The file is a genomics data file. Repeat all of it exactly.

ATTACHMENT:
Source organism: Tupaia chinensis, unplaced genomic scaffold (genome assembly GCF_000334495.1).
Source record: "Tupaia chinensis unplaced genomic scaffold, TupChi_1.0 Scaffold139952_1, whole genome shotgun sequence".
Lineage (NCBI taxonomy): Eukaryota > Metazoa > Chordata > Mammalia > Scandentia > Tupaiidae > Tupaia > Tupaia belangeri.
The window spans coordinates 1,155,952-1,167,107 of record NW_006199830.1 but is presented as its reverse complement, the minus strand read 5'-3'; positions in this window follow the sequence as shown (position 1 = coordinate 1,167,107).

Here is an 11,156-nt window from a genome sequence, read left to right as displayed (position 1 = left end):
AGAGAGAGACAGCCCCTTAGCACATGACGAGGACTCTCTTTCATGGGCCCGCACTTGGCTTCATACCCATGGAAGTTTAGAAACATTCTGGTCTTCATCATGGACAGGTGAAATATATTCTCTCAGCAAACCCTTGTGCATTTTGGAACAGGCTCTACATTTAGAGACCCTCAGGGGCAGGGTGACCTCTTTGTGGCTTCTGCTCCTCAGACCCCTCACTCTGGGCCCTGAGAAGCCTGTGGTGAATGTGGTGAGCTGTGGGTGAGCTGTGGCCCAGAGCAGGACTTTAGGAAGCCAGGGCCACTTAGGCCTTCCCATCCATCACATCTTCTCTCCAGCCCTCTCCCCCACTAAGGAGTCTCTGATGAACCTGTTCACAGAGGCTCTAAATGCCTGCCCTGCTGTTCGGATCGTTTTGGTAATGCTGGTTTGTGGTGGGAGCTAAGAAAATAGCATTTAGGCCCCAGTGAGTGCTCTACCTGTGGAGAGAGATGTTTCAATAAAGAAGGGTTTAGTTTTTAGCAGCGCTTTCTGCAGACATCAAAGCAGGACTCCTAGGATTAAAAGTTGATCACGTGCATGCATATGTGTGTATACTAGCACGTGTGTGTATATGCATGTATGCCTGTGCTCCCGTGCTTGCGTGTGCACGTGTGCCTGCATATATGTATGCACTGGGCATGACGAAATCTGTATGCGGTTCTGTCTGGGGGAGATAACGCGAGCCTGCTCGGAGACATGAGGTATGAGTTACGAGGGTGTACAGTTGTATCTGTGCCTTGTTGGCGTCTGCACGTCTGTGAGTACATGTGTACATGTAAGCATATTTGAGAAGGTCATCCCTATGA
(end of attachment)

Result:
Source organism: Tupaia chinensis, unplaced genomic scaffold (genome assembly GCF_000334495.1).
Source record: "Tupaia chinensis unplaced genomic scaffold, TupChi_1.0 Scaffold139952_1, whole genome shotgun sequence".
Lineage (NCBI taxonomy): Eukaryota > Metazoa > Chordata > Mammalia > Scandentia > Tupaiidae > Tupaia > Tupaia belangeri.
The window spans coordinates 1,155,952-1,167,107 of record NW_006199830.1 but is presented as its reverse complement, the minus strand read 5'-3'; positions in this window follow the sequence as shown (position 1 = coordinate 1,167,107).

Here is an 11,156-nt window from a genome sequence, read left to right as displayed (position 1 = left end):
AGAGAGAGACAGCCCCTTAGCACATGACGAGGACTCTCTTTCATGGGCCCGCACTTGGCTTCATACCCATGGAAGTTTAGAAACATTCTGGTCTTCATCATGGACAGGTGAAATATATTCTCTCAGCAAACCCTTGTGCATTTTGGAACAGGCTCTACATTTAGAGACCCTCAGGGGCAGGGTGACCTCTTTGTGGCTTCTGCTCCTCAGACCCCTCACTCTGGGCCCTGAGAAGCCTGTGGTGAATGTGGTGAGCTGTGGGTGAGCTGTGGCCCAGAGCAGGACTTTAGGAAGCCAGGGCCACTTAGGCCTTCCCATCCATCACATCTTCTCTCCAGCCCTCTCCCCCACTAAGGAGTCTCTGATGAACCTGTTCACAGAGGCTCTAAATGCCTGCCCTGCTGTTCGGATCGTTTTGGTAATGCTGGTTTGTGGTGGGAGCTAAGAAAATAGCATTTAGGCCCCAGTGAGTGCTCTACCTGTGGAGAGAGATGTTTCAATAAAGAAGGGTTTAGTTTTTAGCAGCGCTTTCTGCAGACATCAAAGCAGGACTCCTAGGATTAAAAGTTGATCACGTGCATGCATATGTGTGTATACTAGCACGTGTGTGTATATGCATGTATGCCTGTGCTCCCGTGCTTGCGTGTGCACGTGTGCCTGCATATATGTATGCACTGGGCATGACGAAATCTGTATGCGGTTCTGTCTGGGGGAGATAACGCGAGCCTGCTCGGAGACATGAGGTATGAGTTACGAGGGTGTACAGTTGTATCTGTGCCTTGTTGGCGTCTGCACGTCTGTGAGTACATGTGTACATGTAAGCATATTTGAGAAGGTCATCCCTATGA